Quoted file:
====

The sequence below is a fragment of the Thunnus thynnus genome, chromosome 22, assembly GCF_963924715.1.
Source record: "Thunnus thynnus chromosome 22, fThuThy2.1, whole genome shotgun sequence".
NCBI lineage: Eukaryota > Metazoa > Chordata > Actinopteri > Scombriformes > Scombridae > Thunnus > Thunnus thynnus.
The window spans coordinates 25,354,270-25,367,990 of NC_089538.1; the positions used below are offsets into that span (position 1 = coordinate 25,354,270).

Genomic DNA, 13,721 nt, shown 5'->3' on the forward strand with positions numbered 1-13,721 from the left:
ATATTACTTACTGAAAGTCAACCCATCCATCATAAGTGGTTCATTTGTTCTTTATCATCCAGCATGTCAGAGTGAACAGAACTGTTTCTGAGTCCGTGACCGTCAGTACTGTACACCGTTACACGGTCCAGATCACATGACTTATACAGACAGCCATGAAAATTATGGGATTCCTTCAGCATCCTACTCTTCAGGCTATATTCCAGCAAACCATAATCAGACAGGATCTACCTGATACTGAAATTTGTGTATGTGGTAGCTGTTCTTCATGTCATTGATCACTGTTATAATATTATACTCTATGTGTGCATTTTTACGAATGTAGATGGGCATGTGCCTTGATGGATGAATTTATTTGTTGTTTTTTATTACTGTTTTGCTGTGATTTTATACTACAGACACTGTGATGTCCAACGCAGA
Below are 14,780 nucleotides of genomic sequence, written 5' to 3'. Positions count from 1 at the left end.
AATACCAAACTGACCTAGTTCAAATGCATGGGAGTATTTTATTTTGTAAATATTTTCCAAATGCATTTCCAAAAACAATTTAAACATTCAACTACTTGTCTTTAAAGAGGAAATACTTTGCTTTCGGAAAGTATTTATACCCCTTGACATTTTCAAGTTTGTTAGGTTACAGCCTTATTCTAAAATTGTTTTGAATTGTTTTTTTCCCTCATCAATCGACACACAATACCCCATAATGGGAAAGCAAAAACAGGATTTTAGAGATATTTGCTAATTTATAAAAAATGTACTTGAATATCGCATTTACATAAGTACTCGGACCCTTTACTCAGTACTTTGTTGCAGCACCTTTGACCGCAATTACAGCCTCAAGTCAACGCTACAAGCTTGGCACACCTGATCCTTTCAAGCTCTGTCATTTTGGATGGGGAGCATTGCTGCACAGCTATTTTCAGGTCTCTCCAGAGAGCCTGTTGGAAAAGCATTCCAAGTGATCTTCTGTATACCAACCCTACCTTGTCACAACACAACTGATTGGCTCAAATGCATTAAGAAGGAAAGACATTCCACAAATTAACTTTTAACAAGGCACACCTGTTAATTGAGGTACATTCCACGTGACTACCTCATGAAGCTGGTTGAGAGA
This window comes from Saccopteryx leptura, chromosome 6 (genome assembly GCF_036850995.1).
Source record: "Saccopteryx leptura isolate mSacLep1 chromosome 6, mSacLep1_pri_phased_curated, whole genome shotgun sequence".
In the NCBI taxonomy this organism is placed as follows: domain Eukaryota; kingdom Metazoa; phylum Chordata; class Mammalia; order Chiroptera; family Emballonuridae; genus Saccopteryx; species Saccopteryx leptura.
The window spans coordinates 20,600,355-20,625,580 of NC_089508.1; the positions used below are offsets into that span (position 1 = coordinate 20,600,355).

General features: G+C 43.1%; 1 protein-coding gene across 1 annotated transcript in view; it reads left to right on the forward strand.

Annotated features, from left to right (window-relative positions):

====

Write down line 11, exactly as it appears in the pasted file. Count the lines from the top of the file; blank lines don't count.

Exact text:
In the NCBI taxonomy this organism is placed as follows: domain Eukaryota; kingdom Metazoa; phylum Chordata; class Mammalia; order Chiroptera; family Emballonuridae; genus Saccopteryx; species Saccopteryx leptura.